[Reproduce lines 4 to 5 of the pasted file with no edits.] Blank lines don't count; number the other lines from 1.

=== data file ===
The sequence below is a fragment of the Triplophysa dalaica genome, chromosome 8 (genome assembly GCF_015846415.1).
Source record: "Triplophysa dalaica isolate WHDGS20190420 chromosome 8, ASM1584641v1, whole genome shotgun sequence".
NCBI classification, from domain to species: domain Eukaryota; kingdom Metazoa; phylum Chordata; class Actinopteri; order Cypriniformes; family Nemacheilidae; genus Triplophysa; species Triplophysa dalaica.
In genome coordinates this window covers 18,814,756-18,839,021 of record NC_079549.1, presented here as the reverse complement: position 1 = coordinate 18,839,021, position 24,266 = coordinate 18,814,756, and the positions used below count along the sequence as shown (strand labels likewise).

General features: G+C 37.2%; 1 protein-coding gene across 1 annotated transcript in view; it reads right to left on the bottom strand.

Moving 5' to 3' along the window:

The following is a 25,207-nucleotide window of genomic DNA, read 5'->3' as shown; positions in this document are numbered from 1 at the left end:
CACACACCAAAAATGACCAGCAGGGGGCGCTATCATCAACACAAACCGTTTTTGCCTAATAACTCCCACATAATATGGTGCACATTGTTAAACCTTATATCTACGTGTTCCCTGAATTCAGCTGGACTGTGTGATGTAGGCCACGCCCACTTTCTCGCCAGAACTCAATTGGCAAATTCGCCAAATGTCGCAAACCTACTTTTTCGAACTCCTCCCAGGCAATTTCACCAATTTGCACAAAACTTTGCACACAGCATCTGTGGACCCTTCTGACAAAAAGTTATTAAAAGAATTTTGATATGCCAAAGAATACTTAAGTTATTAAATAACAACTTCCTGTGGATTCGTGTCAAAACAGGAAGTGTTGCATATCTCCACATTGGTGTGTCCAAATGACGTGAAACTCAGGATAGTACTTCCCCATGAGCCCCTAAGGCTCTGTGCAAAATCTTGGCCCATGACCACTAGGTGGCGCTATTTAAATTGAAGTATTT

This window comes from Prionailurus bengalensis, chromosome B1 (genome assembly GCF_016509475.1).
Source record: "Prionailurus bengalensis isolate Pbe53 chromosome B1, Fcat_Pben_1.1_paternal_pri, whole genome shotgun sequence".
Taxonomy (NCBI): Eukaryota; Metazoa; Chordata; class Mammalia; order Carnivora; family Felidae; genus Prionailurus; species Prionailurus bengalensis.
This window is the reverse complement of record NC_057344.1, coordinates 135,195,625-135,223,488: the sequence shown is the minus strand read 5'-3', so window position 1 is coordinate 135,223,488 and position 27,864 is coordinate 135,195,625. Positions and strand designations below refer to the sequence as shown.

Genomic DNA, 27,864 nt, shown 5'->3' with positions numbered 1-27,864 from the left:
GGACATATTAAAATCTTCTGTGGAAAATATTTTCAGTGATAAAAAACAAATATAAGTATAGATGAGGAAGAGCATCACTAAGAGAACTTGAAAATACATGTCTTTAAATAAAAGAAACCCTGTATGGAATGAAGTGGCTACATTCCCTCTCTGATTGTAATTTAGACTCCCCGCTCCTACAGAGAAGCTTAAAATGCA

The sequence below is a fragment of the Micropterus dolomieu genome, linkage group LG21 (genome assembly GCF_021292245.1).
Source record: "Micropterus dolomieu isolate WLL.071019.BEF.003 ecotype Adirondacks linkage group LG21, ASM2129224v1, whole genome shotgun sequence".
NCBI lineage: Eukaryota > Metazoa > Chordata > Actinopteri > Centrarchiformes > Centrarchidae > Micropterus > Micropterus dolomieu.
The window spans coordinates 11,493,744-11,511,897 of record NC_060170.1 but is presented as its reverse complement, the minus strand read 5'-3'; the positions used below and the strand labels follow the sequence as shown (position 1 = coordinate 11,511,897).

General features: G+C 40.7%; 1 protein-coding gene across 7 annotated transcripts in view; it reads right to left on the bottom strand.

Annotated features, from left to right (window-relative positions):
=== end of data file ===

In genome coordinates this window covers 18,814,756-18,839,021 of record NC_079549.1, presented here as the reverse complement: position 1 = coordinate 18,839,021, position 24,266 = coordinate 18,814,756, and the positions used below count along the sequence as shown (strand labels likewise).

General features: G+C 37.2%; 1 protein-coding gene across 1 annotated transcript in view; it reads right to left on the bottom strand.